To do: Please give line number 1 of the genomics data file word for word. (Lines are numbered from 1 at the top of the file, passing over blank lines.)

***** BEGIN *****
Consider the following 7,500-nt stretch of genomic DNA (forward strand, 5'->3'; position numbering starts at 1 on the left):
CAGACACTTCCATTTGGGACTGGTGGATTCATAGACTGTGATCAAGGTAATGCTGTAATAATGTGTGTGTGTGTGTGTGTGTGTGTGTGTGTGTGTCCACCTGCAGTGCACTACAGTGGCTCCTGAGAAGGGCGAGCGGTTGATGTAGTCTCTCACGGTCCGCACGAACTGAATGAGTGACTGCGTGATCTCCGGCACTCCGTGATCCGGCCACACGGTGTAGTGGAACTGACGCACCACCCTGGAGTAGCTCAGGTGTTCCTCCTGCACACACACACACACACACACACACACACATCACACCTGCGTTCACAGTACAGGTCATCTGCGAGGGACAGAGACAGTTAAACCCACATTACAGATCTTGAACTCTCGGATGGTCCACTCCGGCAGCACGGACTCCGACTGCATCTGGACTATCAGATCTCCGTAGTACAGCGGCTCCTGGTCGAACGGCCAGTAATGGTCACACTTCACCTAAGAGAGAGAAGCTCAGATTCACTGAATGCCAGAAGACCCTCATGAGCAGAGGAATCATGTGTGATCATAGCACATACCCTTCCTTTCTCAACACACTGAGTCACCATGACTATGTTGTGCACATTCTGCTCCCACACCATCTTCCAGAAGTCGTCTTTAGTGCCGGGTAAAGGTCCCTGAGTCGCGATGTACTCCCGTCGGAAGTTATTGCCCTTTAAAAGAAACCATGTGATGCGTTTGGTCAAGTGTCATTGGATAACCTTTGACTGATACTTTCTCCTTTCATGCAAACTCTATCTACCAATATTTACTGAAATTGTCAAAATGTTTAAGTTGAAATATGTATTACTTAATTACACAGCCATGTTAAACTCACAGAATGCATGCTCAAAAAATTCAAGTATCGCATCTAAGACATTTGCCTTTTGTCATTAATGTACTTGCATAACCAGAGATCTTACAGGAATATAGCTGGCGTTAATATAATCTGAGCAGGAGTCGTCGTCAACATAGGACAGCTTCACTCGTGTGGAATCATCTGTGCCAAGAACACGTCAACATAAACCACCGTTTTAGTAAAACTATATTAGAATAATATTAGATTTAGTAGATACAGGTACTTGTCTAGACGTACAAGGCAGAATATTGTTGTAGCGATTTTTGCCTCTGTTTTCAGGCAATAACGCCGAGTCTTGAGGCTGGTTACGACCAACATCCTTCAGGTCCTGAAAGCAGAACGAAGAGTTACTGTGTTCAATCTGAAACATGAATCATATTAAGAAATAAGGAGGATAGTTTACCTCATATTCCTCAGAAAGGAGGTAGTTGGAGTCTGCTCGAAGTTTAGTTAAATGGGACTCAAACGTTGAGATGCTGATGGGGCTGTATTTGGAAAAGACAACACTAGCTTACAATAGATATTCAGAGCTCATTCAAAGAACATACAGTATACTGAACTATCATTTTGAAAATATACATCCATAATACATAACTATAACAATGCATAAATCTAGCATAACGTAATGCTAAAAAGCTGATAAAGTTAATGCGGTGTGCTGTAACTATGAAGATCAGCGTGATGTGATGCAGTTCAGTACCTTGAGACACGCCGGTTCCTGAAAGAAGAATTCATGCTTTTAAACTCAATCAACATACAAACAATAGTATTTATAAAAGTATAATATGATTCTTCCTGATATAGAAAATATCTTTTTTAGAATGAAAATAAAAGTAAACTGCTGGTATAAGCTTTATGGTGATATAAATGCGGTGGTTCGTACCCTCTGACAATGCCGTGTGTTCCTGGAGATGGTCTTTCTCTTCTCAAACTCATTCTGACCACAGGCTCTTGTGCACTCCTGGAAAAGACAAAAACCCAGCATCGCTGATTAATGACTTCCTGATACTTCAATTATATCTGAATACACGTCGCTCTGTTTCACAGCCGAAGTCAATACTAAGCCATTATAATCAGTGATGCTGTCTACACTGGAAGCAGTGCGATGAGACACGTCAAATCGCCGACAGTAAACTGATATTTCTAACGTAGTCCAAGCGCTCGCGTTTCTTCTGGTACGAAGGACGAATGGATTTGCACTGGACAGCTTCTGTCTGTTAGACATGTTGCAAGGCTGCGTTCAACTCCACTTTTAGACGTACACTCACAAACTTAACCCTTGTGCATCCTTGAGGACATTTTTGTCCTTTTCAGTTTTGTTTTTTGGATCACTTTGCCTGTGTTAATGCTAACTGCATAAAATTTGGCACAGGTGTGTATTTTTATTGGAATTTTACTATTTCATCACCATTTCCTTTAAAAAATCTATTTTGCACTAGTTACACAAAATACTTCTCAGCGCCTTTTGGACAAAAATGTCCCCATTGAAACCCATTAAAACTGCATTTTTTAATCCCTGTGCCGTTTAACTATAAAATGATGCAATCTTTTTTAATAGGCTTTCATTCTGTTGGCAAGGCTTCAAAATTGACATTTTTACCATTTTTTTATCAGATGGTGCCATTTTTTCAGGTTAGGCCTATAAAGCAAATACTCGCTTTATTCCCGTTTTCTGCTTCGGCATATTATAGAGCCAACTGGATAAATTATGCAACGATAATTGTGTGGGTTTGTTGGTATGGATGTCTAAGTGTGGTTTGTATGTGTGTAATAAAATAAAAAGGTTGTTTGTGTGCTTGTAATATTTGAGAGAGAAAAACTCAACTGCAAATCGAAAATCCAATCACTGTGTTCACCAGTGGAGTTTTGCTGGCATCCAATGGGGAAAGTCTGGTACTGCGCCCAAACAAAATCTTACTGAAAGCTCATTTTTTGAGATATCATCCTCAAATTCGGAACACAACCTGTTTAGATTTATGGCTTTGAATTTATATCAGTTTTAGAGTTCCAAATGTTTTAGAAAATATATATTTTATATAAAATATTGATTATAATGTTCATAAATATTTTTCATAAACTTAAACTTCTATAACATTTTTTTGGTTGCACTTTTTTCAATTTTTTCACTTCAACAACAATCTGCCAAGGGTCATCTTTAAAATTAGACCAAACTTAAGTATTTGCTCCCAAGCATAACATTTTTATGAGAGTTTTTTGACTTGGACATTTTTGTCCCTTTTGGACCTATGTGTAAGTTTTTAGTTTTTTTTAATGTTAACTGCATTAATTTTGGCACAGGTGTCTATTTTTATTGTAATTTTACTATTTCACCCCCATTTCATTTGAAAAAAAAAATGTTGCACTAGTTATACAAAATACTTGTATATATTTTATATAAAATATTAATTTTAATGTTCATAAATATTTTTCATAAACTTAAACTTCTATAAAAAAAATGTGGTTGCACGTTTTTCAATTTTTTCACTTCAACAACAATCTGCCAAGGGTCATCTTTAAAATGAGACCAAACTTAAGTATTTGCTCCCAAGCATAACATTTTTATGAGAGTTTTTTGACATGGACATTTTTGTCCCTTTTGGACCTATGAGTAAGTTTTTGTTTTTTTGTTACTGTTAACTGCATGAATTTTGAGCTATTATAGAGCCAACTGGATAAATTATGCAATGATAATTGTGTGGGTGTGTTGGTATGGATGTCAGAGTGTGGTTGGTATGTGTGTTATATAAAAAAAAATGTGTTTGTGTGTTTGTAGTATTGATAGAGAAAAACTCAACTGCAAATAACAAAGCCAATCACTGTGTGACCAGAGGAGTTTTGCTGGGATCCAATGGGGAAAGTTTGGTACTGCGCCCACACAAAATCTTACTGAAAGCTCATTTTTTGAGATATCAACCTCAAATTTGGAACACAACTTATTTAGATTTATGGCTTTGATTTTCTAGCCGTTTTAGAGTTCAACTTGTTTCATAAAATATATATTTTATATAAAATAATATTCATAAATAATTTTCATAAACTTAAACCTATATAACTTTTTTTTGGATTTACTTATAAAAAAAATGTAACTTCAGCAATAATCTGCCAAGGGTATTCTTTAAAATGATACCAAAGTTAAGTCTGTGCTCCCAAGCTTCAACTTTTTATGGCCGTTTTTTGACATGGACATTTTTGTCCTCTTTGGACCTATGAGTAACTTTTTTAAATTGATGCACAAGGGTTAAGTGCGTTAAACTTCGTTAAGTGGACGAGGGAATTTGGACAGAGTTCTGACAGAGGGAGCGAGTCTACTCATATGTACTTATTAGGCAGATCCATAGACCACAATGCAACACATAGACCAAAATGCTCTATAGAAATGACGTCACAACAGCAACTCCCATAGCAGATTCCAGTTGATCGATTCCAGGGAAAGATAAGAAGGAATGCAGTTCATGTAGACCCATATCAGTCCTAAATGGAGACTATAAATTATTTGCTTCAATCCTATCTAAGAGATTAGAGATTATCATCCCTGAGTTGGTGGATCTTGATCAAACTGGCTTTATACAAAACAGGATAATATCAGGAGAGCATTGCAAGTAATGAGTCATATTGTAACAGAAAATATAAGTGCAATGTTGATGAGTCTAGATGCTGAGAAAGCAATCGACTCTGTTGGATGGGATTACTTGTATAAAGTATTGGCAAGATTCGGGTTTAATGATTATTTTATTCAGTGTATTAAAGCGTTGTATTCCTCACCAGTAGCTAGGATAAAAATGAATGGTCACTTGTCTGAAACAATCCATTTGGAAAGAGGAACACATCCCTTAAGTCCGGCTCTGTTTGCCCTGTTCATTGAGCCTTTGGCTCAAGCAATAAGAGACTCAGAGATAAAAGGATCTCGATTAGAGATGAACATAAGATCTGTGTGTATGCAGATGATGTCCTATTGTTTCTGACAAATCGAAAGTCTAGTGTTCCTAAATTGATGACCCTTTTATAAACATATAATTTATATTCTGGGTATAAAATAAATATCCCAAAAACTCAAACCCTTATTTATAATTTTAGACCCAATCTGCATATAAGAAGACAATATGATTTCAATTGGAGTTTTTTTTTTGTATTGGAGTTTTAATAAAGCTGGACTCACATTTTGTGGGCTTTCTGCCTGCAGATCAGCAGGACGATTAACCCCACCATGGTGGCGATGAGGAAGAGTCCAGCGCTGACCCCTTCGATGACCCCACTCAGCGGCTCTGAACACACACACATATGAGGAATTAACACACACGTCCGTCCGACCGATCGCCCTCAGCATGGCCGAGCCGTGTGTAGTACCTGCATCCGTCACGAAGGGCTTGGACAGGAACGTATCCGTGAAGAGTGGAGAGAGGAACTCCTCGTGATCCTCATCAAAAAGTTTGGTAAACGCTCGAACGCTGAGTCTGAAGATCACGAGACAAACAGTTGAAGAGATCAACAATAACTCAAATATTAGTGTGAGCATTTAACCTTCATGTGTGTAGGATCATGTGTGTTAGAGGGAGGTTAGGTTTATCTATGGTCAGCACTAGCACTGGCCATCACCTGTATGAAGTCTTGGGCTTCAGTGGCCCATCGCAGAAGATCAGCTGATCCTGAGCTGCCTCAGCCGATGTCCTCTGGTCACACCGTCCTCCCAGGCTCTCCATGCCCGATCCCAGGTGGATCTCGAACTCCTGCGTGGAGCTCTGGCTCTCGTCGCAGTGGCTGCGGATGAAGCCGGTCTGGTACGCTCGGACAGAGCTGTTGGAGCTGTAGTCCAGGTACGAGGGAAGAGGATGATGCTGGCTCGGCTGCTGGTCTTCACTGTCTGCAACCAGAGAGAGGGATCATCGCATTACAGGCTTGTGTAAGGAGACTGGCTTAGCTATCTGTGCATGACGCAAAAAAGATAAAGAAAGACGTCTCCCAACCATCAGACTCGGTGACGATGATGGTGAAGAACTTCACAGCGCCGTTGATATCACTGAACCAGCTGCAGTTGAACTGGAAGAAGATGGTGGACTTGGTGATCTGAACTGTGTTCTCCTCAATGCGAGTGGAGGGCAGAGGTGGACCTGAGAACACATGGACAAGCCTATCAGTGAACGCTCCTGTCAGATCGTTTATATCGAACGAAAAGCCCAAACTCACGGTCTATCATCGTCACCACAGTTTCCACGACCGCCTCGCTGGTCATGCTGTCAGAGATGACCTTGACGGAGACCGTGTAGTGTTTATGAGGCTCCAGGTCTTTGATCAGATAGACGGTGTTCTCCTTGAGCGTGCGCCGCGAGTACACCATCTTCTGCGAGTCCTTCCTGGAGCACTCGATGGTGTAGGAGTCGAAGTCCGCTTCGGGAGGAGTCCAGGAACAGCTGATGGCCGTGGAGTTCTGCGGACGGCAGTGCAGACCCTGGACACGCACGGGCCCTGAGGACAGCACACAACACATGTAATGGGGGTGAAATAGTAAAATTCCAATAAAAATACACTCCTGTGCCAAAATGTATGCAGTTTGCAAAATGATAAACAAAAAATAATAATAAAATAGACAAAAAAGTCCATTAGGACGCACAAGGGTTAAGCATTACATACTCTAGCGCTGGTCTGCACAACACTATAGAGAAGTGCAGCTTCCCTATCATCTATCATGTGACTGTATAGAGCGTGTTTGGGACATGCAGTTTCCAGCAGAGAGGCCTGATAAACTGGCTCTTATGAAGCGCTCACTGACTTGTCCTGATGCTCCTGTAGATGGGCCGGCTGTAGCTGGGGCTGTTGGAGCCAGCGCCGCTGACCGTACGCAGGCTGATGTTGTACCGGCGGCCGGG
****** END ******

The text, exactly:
Consider the following 7,500-nt stretch of genomic DNA (forward strand, 5'->3'; position numbering starts at 1 on the left):